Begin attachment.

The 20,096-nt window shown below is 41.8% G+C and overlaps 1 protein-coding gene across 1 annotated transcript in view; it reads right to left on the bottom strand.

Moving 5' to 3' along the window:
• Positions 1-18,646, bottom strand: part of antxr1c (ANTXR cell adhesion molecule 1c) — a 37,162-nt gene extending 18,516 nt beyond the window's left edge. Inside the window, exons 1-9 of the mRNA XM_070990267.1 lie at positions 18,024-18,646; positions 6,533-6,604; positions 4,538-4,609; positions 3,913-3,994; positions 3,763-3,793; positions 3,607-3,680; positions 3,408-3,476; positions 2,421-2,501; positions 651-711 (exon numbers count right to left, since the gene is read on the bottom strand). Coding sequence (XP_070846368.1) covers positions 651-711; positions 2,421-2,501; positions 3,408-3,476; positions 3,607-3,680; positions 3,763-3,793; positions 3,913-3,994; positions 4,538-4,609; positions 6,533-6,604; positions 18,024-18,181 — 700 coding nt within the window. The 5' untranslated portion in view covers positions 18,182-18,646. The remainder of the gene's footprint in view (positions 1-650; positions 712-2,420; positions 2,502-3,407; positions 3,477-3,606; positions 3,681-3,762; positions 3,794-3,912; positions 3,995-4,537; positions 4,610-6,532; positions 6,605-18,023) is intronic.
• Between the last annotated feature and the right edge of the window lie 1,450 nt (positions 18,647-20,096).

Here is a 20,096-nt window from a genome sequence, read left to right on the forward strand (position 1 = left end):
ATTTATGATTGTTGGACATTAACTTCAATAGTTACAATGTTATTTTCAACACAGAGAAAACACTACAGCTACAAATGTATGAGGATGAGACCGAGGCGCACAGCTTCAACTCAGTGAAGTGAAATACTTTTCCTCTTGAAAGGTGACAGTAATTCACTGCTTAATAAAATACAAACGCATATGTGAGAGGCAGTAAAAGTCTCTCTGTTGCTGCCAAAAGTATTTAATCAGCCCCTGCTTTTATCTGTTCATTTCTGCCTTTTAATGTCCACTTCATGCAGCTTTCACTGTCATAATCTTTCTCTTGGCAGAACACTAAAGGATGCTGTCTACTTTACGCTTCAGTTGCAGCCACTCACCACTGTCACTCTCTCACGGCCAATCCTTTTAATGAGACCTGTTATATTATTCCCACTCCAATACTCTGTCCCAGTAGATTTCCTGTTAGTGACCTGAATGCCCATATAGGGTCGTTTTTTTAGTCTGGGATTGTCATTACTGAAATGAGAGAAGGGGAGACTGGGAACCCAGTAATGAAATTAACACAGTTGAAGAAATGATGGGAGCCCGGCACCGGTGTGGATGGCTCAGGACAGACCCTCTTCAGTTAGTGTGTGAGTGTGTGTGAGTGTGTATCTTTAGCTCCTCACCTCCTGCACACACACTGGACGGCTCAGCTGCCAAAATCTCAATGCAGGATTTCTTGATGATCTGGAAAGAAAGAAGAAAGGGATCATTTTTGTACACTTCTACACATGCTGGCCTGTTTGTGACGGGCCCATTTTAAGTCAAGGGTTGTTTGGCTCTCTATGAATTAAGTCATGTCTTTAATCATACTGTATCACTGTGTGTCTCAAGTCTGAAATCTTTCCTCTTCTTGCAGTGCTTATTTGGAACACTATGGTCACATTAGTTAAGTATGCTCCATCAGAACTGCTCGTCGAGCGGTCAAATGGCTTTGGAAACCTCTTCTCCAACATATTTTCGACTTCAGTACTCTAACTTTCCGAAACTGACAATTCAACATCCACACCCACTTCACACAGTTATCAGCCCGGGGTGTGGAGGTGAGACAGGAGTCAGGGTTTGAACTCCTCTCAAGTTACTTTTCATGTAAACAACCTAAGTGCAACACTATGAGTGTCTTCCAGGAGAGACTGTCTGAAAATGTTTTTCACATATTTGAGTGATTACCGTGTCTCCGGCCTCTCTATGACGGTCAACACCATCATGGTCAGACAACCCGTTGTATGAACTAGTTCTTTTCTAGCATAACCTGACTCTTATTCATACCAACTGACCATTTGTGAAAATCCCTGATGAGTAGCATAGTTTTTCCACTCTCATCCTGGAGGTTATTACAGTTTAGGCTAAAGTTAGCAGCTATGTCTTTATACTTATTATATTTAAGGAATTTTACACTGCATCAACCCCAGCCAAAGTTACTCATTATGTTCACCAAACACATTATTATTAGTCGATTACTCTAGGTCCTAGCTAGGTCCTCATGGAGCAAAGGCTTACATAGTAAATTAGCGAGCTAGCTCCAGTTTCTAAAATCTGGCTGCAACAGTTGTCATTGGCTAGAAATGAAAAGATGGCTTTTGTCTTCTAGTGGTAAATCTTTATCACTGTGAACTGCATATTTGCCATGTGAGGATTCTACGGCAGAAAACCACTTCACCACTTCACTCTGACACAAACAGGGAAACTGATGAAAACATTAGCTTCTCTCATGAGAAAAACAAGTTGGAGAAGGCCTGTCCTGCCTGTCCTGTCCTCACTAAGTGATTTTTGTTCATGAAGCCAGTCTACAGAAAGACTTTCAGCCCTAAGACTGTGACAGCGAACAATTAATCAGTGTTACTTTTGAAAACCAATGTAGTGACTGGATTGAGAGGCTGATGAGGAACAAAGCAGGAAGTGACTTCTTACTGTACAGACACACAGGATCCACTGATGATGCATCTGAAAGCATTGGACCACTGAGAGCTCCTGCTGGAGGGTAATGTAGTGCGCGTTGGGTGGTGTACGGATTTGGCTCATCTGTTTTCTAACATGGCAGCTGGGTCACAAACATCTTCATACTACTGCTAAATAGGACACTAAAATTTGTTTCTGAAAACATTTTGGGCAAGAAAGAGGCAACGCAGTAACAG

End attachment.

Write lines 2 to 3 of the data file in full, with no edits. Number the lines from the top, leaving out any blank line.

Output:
Moving 5' to 3' along the window:
• Positions 1-18,646, bottom strand: part of antxr1c (ANTXR cell adhesion molecule 1c) — a 37,162-nt gene extending 18,516 nt beyond the window's left edge. Inside the window, exons 1-9 of the mRNA XM_070990267.1 lie at positions 18,024-18,646; positions 6,533-6,604; positions 4,538-4,609; positions 3,913-3,994; positions 3,763-3,793; positions 3,607-3,680; positions 3,408-3,476; positions 2,421-2,501; positions 651-711 (exon numbers count right to left, since the gene is read on the bottom strand). Coding sequence (XP_070846368.1) covers positions 651-711; positions 2,421-2,501; positions 3,408-3,476; positions 3,607-3,680; positions 3,763-3,793; positions 3,913-3,994; positions 4,538-4,609; positions 6,533-6,604; positions 18,024-18,181 — 700 coding nt within the window. The 5' untranslated portion in view covers positions 18,182-18,646. The remainder of the gene's footprint in view (positions 1-650; positions 712-2,420; positions 2,502-3,407; positions 3,477-3,606; positions 3,681-3,762; positions 3,794-3,912; positions 3,995-4,537; positions 4,610-6,532; positions 6,605-18,023) is intronic.